The trombone took Jonas Gwangwa to the world and made his name known way beyond the borders of his community and country.
It earned him the respect and adulation of millions of people from diverse cultures, nationalities and different generations. Not only that, he used it to blow the winds of resistance from home to the world.
Lucas Ledwaba wonders if the brass instrument that catapulted Gwangwa into legendary status still carries such meaning for today’s youth
This 2018 image of a young trombonist blowing his horn before a football match in Polokwane made me reflect on the legendary late composer and musician who passed away on 23 January at the age of 83.
It made me appreciate how a mere musical instrument could impact one’s life so significantly. When he started playing the trombone Gwangwa was a student in Johannesburg in the 1950s.
It is perhaps correct to argue that had it probably not been for this instrument that landed in his hands courtesy of Father Trevor Huddleston, his life may have turned out differently.
We may never know for sure what he would have become and if we would perhaps know and respect his name based on something else?
Could he maybe have been swallowed by the roaring big city of Johannesburg and captured by the vices that ate so many young men of his generation, gangs, knives, guns, gaol, drowning in illicit booze or wasting his lungs down the gold mines for a pittance?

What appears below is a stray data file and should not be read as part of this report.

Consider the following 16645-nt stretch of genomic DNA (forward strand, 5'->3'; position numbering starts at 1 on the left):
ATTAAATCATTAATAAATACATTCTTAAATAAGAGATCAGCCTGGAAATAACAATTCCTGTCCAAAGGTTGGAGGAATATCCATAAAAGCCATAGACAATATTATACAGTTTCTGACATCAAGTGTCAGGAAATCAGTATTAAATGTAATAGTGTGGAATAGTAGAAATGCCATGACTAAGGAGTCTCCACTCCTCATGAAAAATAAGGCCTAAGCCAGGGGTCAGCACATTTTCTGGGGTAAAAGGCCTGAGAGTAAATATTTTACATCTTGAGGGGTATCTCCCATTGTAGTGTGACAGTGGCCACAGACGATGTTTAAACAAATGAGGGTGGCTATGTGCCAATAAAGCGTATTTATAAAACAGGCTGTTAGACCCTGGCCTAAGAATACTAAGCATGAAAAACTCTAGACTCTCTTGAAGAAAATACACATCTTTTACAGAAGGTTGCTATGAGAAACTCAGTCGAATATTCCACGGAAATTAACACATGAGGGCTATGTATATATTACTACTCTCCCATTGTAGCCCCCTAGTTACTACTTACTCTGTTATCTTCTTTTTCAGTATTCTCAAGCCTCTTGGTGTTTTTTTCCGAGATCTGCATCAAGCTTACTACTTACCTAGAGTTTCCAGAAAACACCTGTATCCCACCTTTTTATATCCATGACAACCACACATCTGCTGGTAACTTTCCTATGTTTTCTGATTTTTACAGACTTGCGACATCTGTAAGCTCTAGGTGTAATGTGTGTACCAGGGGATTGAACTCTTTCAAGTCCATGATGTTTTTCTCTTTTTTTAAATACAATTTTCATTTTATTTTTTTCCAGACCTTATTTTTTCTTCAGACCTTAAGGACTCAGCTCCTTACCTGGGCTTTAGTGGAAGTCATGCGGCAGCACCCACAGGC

We don’t know and probably never will. What we know now though is that the trombone put him on a path to contribute to the rich history of Africa and the world, a citizen of the world and great son of the soil.
Through it, he touched the lives of millions, blowing the message of peace and love and struggle and hope into the hearts and minds of millions. His songs about the waterfalls of tears shed by parents whose children had disappeared into exile soothed hearts broken and devoured by worry.
Wedding parties danced to the swinging notes of his arrangements, kgomo di tlile di tshelelaaaa, celebrating sweet unions between partners united by love.
Those eager to quench their thirst for freedom, sitting in lonely rooms far away from home listened to his mournful ulibambe lingashoni, imagining the day the rays of freedom would finally dawn on their motherland…
And when those who finally came home to witness the birth of the freedom that so many had given their lives and died along the long, wearisome march and never got to see, he reminded them through the horn to have love and exercise patience.
Through song, he celebrated his own home coming telling the world in his powerful voice, le joaleeee re fihlile haeeee. He reminded them also that the freedom fighters had not brought back home bags of gold and cash, that they had been away fighting, serving and suffering, saying re thabetse ho ba hae le ha re sena letho tjeeeee.